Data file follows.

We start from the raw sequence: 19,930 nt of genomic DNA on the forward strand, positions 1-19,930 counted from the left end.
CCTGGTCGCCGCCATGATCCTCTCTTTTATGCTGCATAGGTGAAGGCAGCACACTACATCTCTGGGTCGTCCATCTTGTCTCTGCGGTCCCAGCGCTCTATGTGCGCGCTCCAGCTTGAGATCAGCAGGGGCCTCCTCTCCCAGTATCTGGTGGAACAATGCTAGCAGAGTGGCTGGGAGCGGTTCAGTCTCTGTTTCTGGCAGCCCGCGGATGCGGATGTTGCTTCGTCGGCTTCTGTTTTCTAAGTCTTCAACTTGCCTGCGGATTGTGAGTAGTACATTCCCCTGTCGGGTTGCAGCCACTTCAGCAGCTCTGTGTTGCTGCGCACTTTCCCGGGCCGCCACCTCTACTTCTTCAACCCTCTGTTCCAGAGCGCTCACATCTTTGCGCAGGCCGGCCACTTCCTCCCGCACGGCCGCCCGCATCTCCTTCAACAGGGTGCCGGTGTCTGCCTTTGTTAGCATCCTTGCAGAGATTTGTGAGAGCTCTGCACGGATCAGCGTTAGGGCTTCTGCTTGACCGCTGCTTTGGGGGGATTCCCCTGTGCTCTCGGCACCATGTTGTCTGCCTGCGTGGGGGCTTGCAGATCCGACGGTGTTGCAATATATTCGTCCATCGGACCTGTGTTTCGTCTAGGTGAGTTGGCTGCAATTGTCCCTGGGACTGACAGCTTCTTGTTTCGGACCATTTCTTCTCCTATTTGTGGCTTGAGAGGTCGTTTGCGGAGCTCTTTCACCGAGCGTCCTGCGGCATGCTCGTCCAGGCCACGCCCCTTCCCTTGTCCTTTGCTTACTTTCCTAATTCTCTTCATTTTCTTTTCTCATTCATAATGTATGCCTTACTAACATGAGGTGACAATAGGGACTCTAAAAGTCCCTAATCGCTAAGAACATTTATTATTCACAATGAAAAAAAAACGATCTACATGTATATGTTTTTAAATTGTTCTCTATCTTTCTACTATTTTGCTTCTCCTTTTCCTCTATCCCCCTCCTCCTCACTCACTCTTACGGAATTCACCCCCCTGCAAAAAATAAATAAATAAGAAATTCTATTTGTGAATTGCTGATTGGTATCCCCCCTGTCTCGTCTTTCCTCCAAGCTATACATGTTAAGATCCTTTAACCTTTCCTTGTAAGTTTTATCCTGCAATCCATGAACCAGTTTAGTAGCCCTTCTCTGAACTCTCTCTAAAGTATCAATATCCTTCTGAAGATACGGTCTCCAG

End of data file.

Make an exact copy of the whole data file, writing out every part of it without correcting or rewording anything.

We start from the raw sequence: 19,930 nt of genomic DNA on the forward strand, positions 1-19,930 counted from the left end.
CCTGGTCGCCGCCATGATCCTCTCTTTTATGCTGCATAGGTGAAGGCAGCACACTACATCTCTGGGTCGTCCATCTTGTCTCTGCGGTCCCAGCGCTCTATGTGCGCGCTCCAGCTTGAGATCAGCAGGGGCCTCCTCTCCCAGTATCTGGTGGAACAATGCTAGCAGAGTGGCTGGGAGCGGTTCAGTCTCTGTTTCTGGCAGCCCGCGGATGCGGATGTTGCTTCGTCGGCTTCTGTTTTCTAAGTCTTCAACTTGCCTGCGGATTGTGAGTAGTACATTCCCCTGTCGGGTTGCAGCCACTTCAGCAGCTCTGTGTTGCTGCGCACTTTCCCGGGCCGCCACCTCTACTTCTTCAACCCTCTGTTCCAGAGCGCTCACATCTTTGCGCAGGCCGGCCACTTCCTCCCGCACGGCCGCCCGCATCTCCTTCAACAGGGTGCCGGTGTCTGCCTTTGTTAGCATCCTTGCAGAGATTTGTGAGAGCTCTGCACGGATCAGCGTTAGGGCTTCTGCTTGACCGCTGCTTTGGGGGGATTCCCCTGTGCTCTCGGCACCATGTTGTCTGCCTGCGTGGGGGCTTGCAGATCCGACGGTGTTGCAATATATTCGTCCATCGGACCTGTGTTTCGTCTAGGTGAGTTGGCTGCAATTGTCCCTGGGACTGACAGCTTCTTGTTTCGGACCATTTCTTCTCCTATTTGTGGCTTGAGAGGTCGTTTGCGGAGCTCTTTCACCGAGCGTCCTGCGGCATGCTCGTCCAGGCCACGCCCCTTCCCTTGTCCTTTGCTTACTTTCCTAATTCTCTTCATTTTCTTTTCTCATTCATAATGTATGCCTTACTAACATGAGGTGACAATAGGGACTCTAAAAGTCCCTAATCGCTAAGAACATTTATTATTCACAATGAAAAAAAAACGATCTACATGTATATGTTTTTAAATTGTTCTCTATCTTTCTACTATTTTGCTTCTCCTTTTCCTCTATCCCCCTCCTCCTCACTCACTCTTACGGAATTCACCCCCCTGCAAAAAATAAATAAATAAGAAATTCTATTTGTGAATTGCTGATTGGTATCCCCCCTGTCTCGTCTTTCCTCCAAGCTATACATGTTAAGATCCTTTAACCTTTCCTTGTAAGTTTTATCCTGCAATCCATGAACCAGTTTAGTAGCCCTTCTCTGAACTCTCTCTAAAGTATCAATATCCTTCTGAAGATACGGTCTCCAG